• Private Eyes Session Dates
    • https://www.tommybolin.com/history/private-eyes/
    • Bobby Berge reports that the recording dates at Cherokee Studios in Hollywood included:
    • June 8: “Shake the Devil” and “Post Toastee”
    • June 9: “You Told Me That You Loved Me” and “Gypsy Soul”
    • June 10: “Hello Again”
    • June 11: “Someday Will Bring Our Love Home” (Carmine Appice filled in on drums.)
    • June 14: “Gotta Dance,” “Sweet Burgundy” and “Bustin’ Out for Rosie” (Bobby back on drums)
    • June 15: Tommy did a number of overdubs
    • June 16: Tommy did a number of overdub
  • They talk of using a drum booth to record trying to mimic the sound the Beatles got at Abbey Road.  It’s also mentioned that in some cases they plugged the guitar direct into the mixing board instead of micing a cab.

Personnel

  • Bass, Vocals – Reggie McBride
    • http://reggiemcbride.com/
    • Played with Rare Earth, Minnie Ripperton (Lovin’ You), Stevie Wonder, Billy Preston, Van Morrison, Elton John, Ry Cooder
  • Drums, Percussion – Bobby Berge
  • Drums – Carmine Appice
    • Interview talking about Tommy
      • How do you remember late Tommy Bolin?
      • Tommy opened up for CACTUS in one of his bands. I always thought he was a great guitarist. I helped him get into DEEP PURPLE and we were always friends. He loved drinking and taking drugs – too bad he was great!!!
      • What do you mean by “I helped him get into DEEP PURPLE”?
      • I knew Tommy and I knew he was a great player. The guys in DEEP PURPLE asked me about him, what I thought of Tommy. I told them he was a great player and a nice guy – next thing I know he was in PURPLE…
      • Did Ritchie Blackmore ever asked you to play with him?
      • Yes, he asked me to join RAINBOW as the original drummer. I couldn’t do it, at the time I had a group with Mike Bloomfield called KGB and I was signed to MCA Records and they wouldn’t let me out of my contract. So, I couldn’t do it. So he then asked Cozy. I used to have a joke with Cozy about him being my professional replacement – first with Jeff Beck and then with Ritchie Blackmore.
  • Guitar, Lead Vocals – Tommy Bolin
  • Keyboards, Vocals – Mark Stein
  • Percussion – Bobbye Hall
  • Piano – Tommy Bolin on “Hello Again”
  • Producer – Dennis Mackay and Tommy Bolin
  • Saxophone, Percussion, Vocals – Norma Jean Bell
    • Played with Dave Mason, The P-Funk All Stars, Frank Zappa.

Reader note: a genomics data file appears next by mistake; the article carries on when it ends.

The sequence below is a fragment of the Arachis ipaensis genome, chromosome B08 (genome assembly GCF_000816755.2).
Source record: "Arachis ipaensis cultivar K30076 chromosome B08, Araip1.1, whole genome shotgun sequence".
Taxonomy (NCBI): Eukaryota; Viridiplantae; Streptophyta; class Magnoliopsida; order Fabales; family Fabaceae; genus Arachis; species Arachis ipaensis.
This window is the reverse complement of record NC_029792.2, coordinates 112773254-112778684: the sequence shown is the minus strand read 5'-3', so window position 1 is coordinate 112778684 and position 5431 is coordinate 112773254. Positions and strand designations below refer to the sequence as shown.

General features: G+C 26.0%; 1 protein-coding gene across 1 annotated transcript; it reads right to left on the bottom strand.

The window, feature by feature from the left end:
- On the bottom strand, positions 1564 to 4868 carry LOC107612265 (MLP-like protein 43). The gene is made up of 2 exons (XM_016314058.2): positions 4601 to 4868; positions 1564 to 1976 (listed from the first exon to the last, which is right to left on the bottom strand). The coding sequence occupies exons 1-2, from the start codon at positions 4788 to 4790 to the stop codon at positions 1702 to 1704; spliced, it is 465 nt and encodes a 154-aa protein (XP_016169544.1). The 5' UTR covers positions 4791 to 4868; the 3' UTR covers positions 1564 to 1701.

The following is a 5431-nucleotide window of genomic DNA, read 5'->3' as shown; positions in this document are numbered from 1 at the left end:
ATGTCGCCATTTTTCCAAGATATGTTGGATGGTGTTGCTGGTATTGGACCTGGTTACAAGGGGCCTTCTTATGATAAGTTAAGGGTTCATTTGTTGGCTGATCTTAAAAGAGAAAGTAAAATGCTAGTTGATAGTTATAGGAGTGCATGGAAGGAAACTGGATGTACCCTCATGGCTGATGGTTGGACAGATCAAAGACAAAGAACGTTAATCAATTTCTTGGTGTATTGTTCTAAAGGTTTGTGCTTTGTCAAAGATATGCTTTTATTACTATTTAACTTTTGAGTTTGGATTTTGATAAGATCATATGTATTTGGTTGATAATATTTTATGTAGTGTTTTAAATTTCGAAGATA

• In the 90s she started a Detroit-based record label.
  • Wikipedia credits Del Newman for string arrangements.
  • Wikipedia says it is engineered By Thomas La Tonore and Stephen W Tayler.
    • Stephen W Tayler worked with Peter Gabriel, Kate Bush, Rupert Hine, Rush, Bob Geldof, and Tina Turner.
    • Stephen says that this was one of the first albums he mixed and that those first few albums weren’t recorded by him.
    • Stephen W Tayler Experiential evocation by Anil Prasad
      • Private Eyes was my first proper job as a full engineer at Trident. I wasn’t involved with the recording. That was done in the States. At this time, Tommy had been playing with the touring line-up of Deep Purple, and I remember the atmosphere and entourage were quite rock and roll, with lots of partying and outrageous behaviour. 
      • But we had a wonderful time when it was just us in the mix room. There was great music and sounds blaring out of the massive studio monitors, along with very silly humor. We all wore hats. Sometimes all of us were wearing berets. We took several photos of the four of us swapping seats, but with the hats staying in the same position. We spent much of the time in hysterics, but the work did get done.
      • It was an incredible experience for me to be a part of this amazing-sounding record. Fond memories. On the last night of working on the album after Tommy had gone back to his hotel, Dennis said “I don’t think we will see Tommy again,” which felt very strange at the time. A couple of months after that we heard the tragic news that Tommy had died from an accidental overdose while on tour.

Album Art & Booklet Review

Bolin 2

Album Tracks:

Bolin 3

Side one:

  1. Bustin’ Out For Rosey (Bolin)
  2. Sweet Burgundy (Cook, Bolin)
  3. Post Toastee (Bolin)
Bolin 4

Side two:

  1. Shake the Devil (Cook, Bolin)
  2. Gypsy Soul (Cook, Bolin)
  3. Someday Will Bring Our Love Home (Tesar, Bolin)
    1. Drums by Carmine Appice?
  4. Hello, Again (Cook, Bolin)
    1. Bolin plays piano on this track
  5. You Told Me That You Loved Me (Bolin)

Reception and Review

  • As soon as the recording was complete the band was back on the road opening the tour in Albuquerque, New Mexico on July 16.
  • On the tour they played material from Teaser and Private Eyes.
  • There was a break in the tour and on August 29 they continued with Johnnie Bolin on drums and Jimmy Haslip on bass after Berge and McBride left the band.
  • The album was released in September of 1976.

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Episode #74 – The Rod Evans Singles

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Lead up to the Recording:

  • July of 1969 to 1972, Rod did very little musically.